|Familial hypocalciuric hypercalcaemia (FHH)
Hypoparathyroidism most commonly results from anterior neck surgery, constituting 75% of all cases
- Hypoparathyroidism is a rare disorder
- See Articles on Hypocalcaemia
- Low levels of PTH due to various causes
- Low Calcium, High Phosphate, Normal alkaline phosphate
- Primary: Autoimmune, Genetic, idiopathic and autoimmune aetiologies, DiGeorge's syndrome, Bartter's syndrome
- Secondary: Radiation, Surgery (thyroidectomy/parathyroidectomy), hypomagnesaemia
- Hypocalcemia (albumin-adjusted) confirmed on at least two occasions separated by at least 2 weeks.
- PTH concentration, by second- or third-generation immunoassay, that is undetectable or inappropriately low (ie, <20 pg/mL) in the presence of hypocalcemia on at least two occasions.
- Phosphate levels in the upper normal or frankly elevated range (helpful but not mandatory).
- After neck surgery, chronic hypoparathyroidism is established only after 6 months.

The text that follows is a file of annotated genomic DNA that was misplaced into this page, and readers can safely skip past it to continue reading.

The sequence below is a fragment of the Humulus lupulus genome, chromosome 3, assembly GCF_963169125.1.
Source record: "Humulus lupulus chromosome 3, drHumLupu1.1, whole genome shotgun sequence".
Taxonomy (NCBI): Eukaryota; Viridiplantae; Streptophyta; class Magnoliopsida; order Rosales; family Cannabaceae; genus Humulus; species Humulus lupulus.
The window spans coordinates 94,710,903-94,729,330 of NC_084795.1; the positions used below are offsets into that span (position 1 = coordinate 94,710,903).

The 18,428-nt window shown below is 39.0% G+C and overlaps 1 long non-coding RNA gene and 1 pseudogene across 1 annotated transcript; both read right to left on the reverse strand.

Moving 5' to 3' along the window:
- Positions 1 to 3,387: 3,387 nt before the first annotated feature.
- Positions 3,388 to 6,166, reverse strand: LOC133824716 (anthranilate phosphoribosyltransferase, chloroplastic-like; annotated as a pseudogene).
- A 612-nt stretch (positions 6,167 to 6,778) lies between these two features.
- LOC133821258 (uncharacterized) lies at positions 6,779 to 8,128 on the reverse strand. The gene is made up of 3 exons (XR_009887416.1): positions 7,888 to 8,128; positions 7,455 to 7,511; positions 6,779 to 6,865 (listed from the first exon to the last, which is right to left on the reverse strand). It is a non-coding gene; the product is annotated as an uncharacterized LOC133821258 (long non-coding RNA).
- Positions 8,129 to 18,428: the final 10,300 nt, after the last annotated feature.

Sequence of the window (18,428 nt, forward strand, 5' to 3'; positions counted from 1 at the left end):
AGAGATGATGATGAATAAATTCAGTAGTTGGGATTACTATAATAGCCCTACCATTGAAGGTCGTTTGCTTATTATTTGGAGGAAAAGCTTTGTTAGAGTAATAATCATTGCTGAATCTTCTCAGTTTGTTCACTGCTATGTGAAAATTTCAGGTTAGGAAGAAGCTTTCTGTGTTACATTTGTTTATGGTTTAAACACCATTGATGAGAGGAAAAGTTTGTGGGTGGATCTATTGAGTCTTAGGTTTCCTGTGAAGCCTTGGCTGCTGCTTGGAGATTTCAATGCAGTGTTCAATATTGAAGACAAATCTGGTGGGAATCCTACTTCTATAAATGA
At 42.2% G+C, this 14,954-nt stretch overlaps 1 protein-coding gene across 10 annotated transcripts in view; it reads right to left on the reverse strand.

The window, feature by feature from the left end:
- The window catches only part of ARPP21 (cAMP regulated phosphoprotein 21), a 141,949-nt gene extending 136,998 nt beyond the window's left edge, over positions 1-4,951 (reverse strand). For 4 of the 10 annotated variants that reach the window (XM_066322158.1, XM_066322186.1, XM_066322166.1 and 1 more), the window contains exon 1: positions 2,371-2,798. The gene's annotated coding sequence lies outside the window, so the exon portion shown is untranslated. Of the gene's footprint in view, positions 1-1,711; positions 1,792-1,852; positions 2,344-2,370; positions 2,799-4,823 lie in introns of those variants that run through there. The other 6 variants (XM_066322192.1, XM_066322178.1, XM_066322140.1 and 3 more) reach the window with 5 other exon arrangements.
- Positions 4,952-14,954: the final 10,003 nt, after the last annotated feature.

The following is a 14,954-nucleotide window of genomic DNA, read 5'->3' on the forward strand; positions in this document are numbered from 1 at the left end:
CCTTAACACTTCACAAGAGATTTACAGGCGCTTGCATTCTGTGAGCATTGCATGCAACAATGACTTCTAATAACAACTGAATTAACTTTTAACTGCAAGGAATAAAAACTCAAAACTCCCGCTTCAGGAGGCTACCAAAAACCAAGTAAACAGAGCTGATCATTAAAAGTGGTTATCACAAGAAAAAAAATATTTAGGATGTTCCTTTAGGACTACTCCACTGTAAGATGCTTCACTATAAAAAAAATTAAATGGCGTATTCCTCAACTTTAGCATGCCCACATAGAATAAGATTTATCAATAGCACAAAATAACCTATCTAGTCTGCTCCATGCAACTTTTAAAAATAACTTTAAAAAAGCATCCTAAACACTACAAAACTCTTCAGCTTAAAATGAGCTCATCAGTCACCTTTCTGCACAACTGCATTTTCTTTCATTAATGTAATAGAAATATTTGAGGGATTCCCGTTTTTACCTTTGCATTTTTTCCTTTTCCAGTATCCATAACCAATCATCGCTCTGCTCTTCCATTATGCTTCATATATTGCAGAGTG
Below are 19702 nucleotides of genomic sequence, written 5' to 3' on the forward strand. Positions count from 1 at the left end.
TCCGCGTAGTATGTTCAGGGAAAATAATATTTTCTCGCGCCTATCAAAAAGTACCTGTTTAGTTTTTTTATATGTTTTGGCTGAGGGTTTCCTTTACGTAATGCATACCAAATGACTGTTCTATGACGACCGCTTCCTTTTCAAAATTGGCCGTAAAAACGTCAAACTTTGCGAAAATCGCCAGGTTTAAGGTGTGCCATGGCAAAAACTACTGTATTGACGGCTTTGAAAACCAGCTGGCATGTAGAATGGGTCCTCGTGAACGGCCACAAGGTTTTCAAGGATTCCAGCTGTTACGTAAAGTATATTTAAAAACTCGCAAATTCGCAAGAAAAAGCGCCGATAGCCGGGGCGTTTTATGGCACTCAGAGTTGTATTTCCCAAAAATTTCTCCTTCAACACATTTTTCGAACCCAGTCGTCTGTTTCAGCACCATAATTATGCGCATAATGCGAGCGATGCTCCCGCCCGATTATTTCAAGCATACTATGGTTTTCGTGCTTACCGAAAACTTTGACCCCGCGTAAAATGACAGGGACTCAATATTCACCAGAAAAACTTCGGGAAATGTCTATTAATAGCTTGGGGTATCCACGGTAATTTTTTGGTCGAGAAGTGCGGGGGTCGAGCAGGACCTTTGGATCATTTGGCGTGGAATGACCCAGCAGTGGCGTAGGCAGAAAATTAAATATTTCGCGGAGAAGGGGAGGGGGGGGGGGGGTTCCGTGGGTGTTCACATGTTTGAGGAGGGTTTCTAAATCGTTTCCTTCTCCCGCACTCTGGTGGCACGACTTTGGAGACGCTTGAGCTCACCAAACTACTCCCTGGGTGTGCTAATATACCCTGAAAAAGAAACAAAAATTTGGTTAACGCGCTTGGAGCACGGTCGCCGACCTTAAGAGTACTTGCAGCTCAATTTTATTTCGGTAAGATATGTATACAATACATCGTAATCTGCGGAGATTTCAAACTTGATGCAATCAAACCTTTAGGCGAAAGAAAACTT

- Increased neuromuscular irritability caused by hypocalcaemia
- Tingling, muscle cramps and seizures, stridor.
- Calcifications in the basal ganglia in particular
- Nephrocalcinosis and calcium deposits in joints, eyes, skin, vasculature
- FBC, U&E, Creatinine, Mg - Exclude hypomagnesaemia
- Low Calcium, High Phosphate, Low PTH
- Prolonged QTc on electrocardiogram
- Vitamin D: 25-hydroxyvitamin D, 1,25-dihydroxyvitamin D
- 24-hour urine for creatinine clearance or eGFR, calcium excretion, and biochemical stone risk profile
- Target organ imaging: X-ray (skull), Renal USS or CT
- BMD by dual-energy x-ray absorptiometry
- Replace magnesium if low magnesium levels
- Activated vitamin D and/or calcium supplements: 1,25(OH)D is given
- Thiazide diuretics to manage hypercalciuria and low salt diet
- Phosphate binders and low phosphate diet, to control hyperphosphatemia
- PTH replacement has emerged as a new treatment option